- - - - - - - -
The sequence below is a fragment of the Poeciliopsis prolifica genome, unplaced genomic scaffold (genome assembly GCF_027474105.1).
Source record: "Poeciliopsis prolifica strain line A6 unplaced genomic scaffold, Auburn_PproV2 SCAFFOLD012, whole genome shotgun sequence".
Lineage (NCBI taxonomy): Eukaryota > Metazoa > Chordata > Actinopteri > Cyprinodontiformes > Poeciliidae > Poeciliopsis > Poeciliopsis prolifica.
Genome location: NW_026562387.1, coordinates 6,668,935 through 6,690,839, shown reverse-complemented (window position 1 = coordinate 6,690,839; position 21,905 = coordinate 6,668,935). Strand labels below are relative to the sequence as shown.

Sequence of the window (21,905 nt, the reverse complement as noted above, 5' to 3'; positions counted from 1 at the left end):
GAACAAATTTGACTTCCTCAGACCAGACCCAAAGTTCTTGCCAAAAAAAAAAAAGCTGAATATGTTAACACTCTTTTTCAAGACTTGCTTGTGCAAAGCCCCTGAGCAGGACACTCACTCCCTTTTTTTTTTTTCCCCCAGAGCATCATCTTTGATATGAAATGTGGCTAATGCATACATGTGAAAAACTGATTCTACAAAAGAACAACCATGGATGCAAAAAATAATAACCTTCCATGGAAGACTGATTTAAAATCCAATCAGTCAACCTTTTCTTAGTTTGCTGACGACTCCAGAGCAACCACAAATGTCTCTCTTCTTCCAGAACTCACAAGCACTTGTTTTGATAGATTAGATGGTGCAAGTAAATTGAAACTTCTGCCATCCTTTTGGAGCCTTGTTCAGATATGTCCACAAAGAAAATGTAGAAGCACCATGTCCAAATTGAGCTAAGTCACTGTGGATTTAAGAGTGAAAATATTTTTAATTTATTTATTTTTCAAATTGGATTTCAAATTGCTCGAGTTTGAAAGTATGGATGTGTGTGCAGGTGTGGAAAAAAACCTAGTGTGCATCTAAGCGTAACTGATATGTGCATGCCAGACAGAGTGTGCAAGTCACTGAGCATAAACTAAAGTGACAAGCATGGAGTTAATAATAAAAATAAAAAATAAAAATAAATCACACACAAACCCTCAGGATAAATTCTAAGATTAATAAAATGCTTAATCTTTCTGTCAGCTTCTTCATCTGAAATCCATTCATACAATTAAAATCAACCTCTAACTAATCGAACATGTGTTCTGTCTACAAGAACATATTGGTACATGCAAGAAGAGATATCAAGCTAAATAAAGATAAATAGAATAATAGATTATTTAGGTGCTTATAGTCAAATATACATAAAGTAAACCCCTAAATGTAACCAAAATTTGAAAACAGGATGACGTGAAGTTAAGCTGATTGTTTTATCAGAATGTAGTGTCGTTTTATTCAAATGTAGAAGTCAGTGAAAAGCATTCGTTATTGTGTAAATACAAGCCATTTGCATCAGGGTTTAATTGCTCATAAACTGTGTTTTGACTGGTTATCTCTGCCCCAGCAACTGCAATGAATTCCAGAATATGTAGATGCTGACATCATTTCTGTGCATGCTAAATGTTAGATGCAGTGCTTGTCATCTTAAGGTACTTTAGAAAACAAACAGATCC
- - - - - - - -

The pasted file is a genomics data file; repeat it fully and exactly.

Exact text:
The sequence below is a fragment of the Poeciliopsis prolifica genome, unplaced genomic scaffold (genome assembly GCF_027474105.1).
Source record: "Poeciliopsis prolifica strain line A6 unplaced genomic scaffold, Auburn_PproV2 SCAFFOLD012, whole genome shotgun sequence".
Lineage (NCBI taxonomy): Eukaryota > Metazoa > Chordata > Actinopteri > Cyprinodontiformes > Poeciliidae > Poeciliopsis > Poeciliopsis prolifica.
Genome location: NW_026562387.1, coordinates 6,668,935 through 6,690,839, shown reverse-complemented (window position 1 = coordinate 6,690,839; position 21,905 = coordinate 6,668,935). Strand labels below are relative to the sequence as shown.

Sequence of the window (21,905 nt, the reverse complement as noted above, 5' to 3'; positions counted from 1 at the left end):
GAACAAATTTGACTTCCTCAGACCAGACCCAAAGTTCTTGCCAAAAAAAAAAAAGCTGAATATGTTAACACTCTTTTTCAAGACTTGCTTGTGCAAAGCCCCTGAGCAGGACACTCACTCCCTTTTTTTTTTTTCCCCCAGAGCATCATCTTTGATATGAAATGTGGCTAATGCATACATGTGAAAAACTGATTCTACAAAAGAACAACCATGGATGCAAAAAATAATAACCTTCCATGGAAGACTGATTTAAAATCCAATCAGTCAACCTTTTCTTAGTTTGCTGACGACTCCAGAGCAACCACAAATGTCTCTCTTCTTCCAGAACTCACAAGCACTTGTTTTGATAGATTAGATGGTGCAAGTAAATTGAAACTTCTGCCATCCTTTTGGAGCCTTGTTCAGATATGTCCACAAAGAAAATGTAGAAGCACCATGTCCAAATTGAGCTAAGTCACTGTGGATTTAAGAGTGAAAATATTTTTAATTTATTTATTTTTCAAATTGGATTTCAAATTGCTCGAGTTTGAAAGTATGGATGTGTGTGCAGGTGTGGAAAAAAACCTAGTGTGCATCTAAGCGTAACTGATATGTGCATGCCAGACAGAGTGTGCAAGTCACTGAGCATAAACTAAAGTGACAAGCATGGAGTTAATAATAAAAATAAAAAATAAAAATAAATCACACACAAACCCTCAGGATAAATTCTAAGATTAATAAAATGCTTAATCTTTCTGTCAGCTTCTTCATCTGAAATCCATTCATACAATTAAAATCAACCTCTAACTAATCGAACATGTGTTCTGTCTACAAGAACATATTGGTACATGCAAGAAGAGATATCAAGCTAAATAAAGATAAATAGAATAATAGATTATTTAGGTGCTTATAGTCAAATATACATAAAGTAAACCCCTAAATGTAACCAAAATTTGAAAACAGGATGACGTGAAGTTAAGCTGATTGTTTTATCAGAATGTAGTGTCGTTTTATTCAAATGTAGAAGTCAGTGAAAAGCATTCGTTATTGTGTAAATACAAGCCATTTGCATCAGGGTTTAATTGCTCATAAACTGTGTTTTGACTGGTTATCTCTGCCCCAGCAACTGCAATGAATTCCAGAATATGTAGATGCTGACATCATTTCTGTGCATGCTAAATGTTAGATGCAGTGCTTGTCATCTTAAGGTACTTTAGAAAACAAACAGATCC